After Pakistan's foreign affairs ministry sent a letter to the United Nations Secretary-General and the President of the UN Security Council expressing "serious concern" for Pakistan over India's Geospatial Information Regulation Bill, Vikas Swarup, spokesperson of Ministry of External Affairs, has replied that "Pakistan or any other party has no locus standi in the matter".
As per an official release, Pakistan's foreign affairs ministry said that they have sent letters to the United Nations Secretary-General Ban Ki-moon and the President of the UN Security Council expressing "serious concerns" over Indian government's efforts to introduce the Geospatial Bill in the Indian Parliament. "In violation of UNSC resolutions, the official map of India has been depicting the disputed territory of Jammu and Kashmir as part of India which is factually incorrect and legally untenable. Through the passage of this Bill, the Indian government would penalize the individuals and organizations who depict Jammu and Kashmir as a disputed territory as per the United Nations Security Council (UNSC) resolutions," it said, reported The Economic Times.
"Uphold the UNSC resolutions and urge India to stop such acts which are in violation of international law," the Pakistani ministry asked the United Nations.
"We have urged the international community and the United Nations to fulfill their commitment with the people of Jammu and Kashmir by holding an independent and impartial plebiscite under UN auspices," it added.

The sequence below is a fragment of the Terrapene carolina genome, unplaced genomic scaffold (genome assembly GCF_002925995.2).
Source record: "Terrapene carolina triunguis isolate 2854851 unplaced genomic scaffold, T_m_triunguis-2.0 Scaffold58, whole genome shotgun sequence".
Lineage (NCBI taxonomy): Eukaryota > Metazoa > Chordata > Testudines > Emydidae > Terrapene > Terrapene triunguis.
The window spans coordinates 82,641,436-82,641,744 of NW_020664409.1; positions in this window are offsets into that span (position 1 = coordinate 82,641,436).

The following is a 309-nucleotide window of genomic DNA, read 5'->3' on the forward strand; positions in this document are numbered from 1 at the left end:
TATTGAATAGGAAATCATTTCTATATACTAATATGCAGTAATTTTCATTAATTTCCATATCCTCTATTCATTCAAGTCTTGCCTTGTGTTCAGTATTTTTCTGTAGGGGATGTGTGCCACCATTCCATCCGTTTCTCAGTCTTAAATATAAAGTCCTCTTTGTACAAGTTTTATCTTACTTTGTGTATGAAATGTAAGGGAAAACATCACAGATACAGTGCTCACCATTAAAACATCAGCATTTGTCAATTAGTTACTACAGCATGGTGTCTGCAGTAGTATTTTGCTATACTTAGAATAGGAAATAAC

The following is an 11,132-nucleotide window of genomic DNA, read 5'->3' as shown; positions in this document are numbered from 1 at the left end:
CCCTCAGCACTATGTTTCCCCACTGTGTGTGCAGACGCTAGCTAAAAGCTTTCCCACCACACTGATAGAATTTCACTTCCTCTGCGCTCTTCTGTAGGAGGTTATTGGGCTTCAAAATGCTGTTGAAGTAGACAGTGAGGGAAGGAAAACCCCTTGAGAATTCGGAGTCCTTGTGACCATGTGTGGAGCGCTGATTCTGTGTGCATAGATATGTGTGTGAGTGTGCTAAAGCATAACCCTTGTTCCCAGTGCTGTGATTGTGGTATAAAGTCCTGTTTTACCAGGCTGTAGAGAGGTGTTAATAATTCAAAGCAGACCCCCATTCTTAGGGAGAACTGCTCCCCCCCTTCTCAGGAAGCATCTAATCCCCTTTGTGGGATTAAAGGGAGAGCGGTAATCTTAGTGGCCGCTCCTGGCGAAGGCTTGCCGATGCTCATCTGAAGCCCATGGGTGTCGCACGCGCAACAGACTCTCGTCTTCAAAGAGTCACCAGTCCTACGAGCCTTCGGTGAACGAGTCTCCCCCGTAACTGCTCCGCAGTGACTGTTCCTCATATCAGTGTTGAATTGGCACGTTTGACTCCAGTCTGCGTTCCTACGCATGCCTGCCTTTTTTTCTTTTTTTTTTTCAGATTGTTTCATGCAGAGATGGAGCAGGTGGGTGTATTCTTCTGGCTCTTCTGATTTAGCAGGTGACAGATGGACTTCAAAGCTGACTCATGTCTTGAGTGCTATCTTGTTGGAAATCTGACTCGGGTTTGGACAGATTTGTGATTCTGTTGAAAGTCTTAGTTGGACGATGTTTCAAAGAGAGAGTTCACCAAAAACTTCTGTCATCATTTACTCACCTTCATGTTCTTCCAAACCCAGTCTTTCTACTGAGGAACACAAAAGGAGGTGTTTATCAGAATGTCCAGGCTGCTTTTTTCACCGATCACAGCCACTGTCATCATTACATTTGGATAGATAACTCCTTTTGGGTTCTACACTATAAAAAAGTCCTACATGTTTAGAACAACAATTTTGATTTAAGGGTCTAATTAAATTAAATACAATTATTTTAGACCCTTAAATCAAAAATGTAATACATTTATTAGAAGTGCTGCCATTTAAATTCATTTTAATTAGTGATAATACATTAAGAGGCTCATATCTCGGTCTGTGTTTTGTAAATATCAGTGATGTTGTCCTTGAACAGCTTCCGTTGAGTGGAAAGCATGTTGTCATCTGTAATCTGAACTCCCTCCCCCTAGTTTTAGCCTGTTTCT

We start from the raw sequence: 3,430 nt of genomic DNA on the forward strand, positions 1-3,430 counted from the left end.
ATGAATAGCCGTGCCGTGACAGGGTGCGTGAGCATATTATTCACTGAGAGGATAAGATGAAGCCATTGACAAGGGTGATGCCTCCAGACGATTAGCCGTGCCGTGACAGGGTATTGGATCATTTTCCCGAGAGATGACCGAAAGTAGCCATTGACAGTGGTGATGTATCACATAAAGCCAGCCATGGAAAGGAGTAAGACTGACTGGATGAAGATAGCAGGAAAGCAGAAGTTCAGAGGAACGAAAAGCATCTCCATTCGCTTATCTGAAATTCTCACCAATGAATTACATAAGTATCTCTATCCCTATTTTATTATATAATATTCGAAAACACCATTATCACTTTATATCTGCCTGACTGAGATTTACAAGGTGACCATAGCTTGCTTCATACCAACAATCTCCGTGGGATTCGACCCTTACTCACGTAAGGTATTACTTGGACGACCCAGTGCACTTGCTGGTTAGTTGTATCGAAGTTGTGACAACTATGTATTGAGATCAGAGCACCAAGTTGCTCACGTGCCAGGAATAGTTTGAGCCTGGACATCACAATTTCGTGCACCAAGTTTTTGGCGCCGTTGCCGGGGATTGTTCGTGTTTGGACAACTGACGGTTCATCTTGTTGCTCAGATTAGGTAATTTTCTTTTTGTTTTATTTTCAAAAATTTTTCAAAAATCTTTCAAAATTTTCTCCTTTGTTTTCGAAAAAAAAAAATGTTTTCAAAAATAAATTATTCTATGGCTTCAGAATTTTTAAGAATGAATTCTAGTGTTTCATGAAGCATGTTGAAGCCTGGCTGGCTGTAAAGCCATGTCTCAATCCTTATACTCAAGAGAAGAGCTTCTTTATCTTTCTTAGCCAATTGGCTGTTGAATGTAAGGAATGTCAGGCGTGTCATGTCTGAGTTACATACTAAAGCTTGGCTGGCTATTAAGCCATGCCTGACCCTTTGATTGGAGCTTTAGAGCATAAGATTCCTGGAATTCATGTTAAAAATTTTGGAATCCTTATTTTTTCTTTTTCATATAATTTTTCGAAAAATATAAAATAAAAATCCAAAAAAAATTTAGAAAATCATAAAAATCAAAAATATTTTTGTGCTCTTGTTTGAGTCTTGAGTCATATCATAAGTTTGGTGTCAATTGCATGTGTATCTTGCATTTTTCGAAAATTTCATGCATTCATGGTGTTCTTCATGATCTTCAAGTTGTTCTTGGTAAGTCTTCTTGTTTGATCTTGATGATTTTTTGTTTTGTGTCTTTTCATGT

"There is no violation of law that happens either through India depicting through official government sources a particular map, or by India telling others to depict such maps within India," said Pranesh Prakash, policy director at Centre of Internet and Society.
However, in 2010, under the observation of the Council, Jammu and Kashmir was removed from the UNSC list of unresolved disputes.
"Those resolutions don't say anything about maps either. There is no requirement in international law that certain kinds of maps or boundaries be depicted anywhere and the Pakistani claim is utterly without basis," The Economic Times quoted Prakash as saying.
Earlier in May, the Indian government had released a draft Geospatial Information Regulation Bill that said anyone mapping India by a satellite or aerial platform will need a license from a government "security vetting authority".
Violation of the guidelines would mean a jail term for seven years along with a fine of up to Rs 100 crore.
According to The Economic Times, the bill is currently seeking public comments until 4 June.
Also, last week, a volunteer-led initiative called SaveTheMap, had also drafted a template response users can send to the Ministry.
The response provides a list of the things that people will not be able to do if the Bill is passed, including being unable to geotag photos, social media posts, record daily running, cycling, walking or driving activity with smartphone apps, share location with friends and others via smartphone apps like WhatsApp, food delivery apps, transport apps etc.